Snapchat in the Spotlight

Part of my major project is a personal exploration of the app Snapchat. You can read more about my major project here and here. My classmate Sapna posted about this resource called The Complete Guide to Snapchat for Teachers and Parents. This article talks about three foundational beliefs about Snapchat:

On one side of the coin, these foundational beliefs remind me of this article (Snapchat Wins Because You Have No Attention Span) and also a video our professor Alec posted via Twitter last week called It’s not you. Phones are designed to be addicting. In this video, the vlogger, Tristan Harris talks about reversing the digital attention crisis and asking ourselves what is really worth our attention. It is clear that Snapchat has young people’s attention. However, is that attention being held in a meaningful way? I think that is certainly up for debate.

On the other side of the coin, these foundational beliefs are the reasons young people love Snapchat. ConnectSafely.org created a Parent’s Guide to Snapchat that states, young people love Snapchat because “They love the spontaneity of it. It’s been (rightfully) drummed into their heads for years that photos and videos you share are on the Web forever and are really hard to take back, so Snapchat’s a relief in a lot of ways. It’s playful and “in the moment” – a nice change from the self-presentation and reputation issues in social media services that display photos and videos indefinitely”.

Snapchat seems to have a knack for getting to the heart of what young people are looking for. In fact, there has been many recent news articles about the decline of older social media platforms such as this one: Facebook lost around 2.8 million U.S. users under 25 last year. 2018 won’t be much better.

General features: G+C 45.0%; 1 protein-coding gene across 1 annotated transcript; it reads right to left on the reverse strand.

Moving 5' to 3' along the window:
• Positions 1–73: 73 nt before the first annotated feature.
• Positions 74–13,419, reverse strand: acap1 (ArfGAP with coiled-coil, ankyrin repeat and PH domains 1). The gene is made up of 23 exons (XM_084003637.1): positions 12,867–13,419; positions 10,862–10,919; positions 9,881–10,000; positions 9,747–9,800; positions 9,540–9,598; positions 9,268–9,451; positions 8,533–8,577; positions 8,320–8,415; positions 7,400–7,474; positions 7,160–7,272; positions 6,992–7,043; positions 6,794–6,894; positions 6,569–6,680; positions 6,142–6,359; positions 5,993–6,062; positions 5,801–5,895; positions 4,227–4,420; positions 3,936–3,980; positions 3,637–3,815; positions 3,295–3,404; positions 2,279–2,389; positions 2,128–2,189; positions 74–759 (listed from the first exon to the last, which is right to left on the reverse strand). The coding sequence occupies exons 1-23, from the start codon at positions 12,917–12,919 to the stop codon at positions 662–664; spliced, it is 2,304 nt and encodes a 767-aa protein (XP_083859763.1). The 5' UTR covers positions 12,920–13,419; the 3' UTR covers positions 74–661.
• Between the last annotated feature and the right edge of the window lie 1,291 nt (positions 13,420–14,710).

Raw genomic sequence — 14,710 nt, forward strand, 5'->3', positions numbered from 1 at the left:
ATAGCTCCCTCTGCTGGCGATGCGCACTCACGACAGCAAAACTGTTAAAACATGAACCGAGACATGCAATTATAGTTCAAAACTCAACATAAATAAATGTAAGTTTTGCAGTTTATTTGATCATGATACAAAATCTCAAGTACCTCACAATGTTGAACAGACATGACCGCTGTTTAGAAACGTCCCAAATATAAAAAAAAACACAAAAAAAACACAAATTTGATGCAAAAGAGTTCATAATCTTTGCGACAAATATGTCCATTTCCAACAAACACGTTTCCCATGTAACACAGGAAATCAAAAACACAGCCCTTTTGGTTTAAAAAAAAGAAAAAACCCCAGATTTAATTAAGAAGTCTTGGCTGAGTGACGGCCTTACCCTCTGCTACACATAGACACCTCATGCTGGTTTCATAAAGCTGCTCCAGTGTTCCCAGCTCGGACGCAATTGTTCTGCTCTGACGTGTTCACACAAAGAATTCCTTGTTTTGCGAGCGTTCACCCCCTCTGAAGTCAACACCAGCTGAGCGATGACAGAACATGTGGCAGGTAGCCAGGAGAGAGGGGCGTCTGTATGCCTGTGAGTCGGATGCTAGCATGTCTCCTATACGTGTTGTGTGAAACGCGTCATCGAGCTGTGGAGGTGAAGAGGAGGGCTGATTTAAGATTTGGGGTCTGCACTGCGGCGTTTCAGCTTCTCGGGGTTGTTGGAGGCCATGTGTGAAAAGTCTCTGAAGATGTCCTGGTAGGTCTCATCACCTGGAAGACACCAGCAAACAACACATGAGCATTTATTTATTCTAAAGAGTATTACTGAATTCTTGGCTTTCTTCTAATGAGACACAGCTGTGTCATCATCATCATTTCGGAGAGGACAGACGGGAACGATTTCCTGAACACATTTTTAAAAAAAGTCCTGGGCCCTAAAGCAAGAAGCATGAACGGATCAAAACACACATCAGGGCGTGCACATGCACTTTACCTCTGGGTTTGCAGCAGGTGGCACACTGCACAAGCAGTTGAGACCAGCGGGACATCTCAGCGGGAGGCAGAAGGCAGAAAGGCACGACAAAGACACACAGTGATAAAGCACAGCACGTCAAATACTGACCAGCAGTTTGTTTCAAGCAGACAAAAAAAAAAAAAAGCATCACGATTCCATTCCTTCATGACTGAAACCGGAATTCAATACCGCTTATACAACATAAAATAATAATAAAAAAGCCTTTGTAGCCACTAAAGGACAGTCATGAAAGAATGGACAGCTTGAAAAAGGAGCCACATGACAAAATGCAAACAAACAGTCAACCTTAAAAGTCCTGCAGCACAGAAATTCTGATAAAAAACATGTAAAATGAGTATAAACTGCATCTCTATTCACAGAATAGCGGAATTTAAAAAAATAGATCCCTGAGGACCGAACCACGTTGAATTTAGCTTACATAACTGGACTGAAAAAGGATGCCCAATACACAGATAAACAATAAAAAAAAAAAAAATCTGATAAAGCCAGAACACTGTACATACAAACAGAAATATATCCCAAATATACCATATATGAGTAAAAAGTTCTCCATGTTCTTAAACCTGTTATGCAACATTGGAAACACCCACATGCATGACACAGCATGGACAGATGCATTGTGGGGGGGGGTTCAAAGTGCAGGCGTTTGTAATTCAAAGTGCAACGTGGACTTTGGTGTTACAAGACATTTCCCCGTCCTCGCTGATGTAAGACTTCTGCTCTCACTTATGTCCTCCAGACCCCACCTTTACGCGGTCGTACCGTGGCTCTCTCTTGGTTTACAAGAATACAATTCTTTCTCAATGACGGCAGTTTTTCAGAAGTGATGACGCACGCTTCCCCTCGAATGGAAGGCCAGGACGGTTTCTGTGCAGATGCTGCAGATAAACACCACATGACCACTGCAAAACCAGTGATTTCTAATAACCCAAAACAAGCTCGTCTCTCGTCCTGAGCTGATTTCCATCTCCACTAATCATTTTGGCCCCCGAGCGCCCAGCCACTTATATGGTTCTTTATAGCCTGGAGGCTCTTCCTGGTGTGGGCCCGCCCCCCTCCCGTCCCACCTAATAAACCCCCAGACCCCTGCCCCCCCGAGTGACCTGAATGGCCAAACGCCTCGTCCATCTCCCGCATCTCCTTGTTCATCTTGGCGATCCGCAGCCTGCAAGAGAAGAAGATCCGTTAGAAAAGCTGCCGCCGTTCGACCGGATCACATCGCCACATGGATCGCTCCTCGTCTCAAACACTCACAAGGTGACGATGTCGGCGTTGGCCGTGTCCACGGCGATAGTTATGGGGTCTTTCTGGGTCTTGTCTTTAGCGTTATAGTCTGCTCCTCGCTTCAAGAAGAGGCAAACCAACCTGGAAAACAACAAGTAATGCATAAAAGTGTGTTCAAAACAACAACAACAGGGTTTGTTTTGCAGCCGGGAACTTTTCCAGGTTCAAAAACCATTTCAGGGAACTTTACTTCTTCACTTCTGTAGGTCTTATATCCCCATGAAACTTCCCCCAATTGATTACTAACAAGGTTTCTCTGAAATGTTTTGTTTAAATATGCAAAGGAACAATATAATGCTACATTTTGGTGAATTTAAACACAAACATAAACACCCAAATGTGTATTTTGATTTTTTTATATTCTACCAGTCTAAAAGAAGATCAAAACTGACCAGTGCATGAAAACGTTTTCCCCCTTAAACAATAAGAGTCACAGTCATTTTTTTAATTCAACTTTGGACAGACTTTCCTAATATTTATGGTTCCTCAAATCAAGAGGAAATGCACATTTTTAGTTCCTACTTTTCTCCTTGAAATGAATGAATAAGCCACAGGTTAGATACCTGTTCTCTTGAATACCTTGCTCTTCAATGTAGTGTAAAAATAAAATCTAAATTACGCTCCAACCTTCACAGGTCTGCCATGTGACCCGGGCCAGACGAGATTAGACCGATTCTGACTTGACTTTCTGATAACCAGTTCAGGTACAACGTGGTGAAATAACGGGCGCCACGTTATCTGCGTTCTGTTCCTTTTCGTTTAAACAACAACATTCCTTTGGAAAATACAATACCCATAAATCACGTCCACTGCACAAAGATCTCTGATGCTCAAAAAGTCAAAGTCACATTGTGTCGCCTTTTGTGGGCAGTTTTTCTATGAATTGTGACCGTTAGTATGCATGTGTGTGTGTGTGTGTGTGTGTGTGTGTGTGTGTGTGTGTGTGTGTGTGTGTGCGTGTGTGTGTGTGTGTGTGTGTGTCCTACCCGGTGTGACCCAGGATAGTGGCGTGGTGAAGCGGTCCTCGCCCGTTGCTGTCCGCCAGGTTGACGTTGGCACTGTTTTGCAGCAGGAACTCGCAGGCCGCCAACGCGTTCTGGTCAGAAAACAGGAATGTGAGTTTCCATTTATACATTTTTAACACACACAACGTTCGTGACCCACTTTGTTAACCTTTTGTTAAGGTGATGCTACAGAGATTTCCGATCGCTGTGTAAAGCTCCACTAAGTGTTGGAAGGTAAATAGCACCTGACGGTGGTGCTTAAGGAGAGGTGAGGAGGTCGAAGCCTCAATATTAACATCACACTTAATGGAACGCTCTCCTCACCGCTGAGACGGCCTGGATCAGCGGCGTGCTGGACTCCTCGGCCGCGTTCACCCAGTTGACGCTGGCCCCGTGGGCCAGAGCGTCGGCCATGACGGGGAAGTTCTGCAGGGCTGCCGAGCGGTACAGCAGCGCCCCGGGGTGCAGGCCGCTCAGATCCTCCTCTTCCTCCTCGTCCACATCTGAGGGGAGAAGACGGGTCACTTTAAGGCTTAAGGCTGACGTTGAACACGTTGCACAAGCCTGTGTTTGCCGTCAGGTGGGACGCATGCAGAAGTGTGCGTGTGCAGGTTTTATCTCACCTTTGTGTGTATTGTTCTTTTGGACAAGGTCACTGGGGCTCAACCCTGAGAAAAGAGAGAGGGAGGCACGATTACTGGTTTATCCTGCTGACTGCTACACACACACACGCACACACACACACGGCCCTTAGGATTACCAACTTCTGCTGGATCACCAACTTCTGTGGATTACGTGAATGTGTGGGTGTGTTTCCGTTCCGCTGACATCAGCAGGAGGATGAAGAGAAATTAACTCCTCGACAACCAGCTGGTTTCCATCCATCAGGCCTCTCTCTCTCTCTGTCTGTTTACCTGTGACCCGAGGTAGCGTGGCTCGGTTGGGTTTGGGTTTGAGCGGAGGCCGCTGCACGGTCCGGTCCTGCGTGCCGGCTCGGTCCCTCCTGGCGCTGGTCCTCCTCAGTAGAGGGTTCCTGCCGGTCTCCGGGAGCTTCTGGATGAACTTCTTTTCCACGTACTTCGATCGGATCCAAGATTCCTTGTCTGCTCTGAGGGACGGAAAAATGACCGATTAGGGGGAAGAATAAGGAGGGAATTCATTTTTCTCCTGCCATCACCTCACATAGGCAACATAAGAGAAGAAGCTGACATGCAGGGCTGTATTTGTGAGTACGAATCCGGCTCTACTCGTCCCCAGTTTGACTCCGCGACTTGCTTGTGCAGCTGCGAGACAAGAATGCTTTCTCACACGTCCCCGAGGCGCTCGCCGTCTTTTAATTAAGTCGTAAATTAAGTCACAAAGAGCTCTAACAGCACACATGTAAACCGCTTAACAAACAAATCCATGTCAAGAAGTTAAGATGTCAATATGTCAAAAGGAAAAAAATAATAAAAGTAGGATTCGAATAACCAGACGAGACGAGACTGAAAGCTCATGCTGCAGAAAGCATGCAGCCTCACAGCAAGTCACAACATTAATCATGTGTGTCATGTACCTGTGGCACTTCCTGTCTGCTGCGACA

One reason, this article suggests, for the decline in Facebook users is that “Facebook…serves as a digital record keeper — but many young people don’t seem to care about saving their life online, at least not publicly”.

[I wonder how this phenomenon fits into our teaching about digital citizenship? Is it safer for teens to use an app of ephemeral nature while they are young to avoid the permanency of other social media platforms?]

However, despite the seeming popularity of the app, many users are outraged at the latest updates. Users spoke out in anger in a variety of ways (videos, blog posts, Tweets, etc.) calling for the app to reverse its most recent changes. Essentially, the app is now divided, with “Friends” on one side of the app and celebrities and news on the other side of the app. Snapchat queen, Kylie Jenner spoke out about the changes as well: Kylie Jenner kills Snapchat with one TweetCaptureSome users were upset that the old version of the app made it seem like celebrities were “friends” while the new version disconnected this friendly assumption. It is not new news that users are not happy with the new version of the app. Snapchat CEO, Evan Spiegel responded by saying “Snapchat’s redesign was meant for your friends, and celebrities aren’t your friends“. This Recode article highlights “Snapchat is making a big bet that uses want to hear more from their friends than from celebrities…or brands. Or at the very least, they want to separate most of those interactions into two different parts of the app. It’s not a crazy idea. Facebook just changed its News Feed algorithm to achieve the same goal. And Instagram realized a few years back that it needed to try and find ways to help users see more from friends and less from brands…But there must be a reason these tech companies keep coming back to prioritizing friend-to-friend interactions…It’s worth remembering that while Jenner’s frustration clearly surprised a lot of investors, it probably didn’t surprise Evan Spiegel”. This takes me back to the foundational beliefs of Snapchat mentioned at the beginning of the post. Snapchat’s main goal is to connect (IRL, not celebrity) friends in a fun and ephemeral way. Despite what Kylie Jenner says, I don’t think Snapchat will change their app development plan and it turns out, they likely don’t have to. It was all part of their plan in the first place!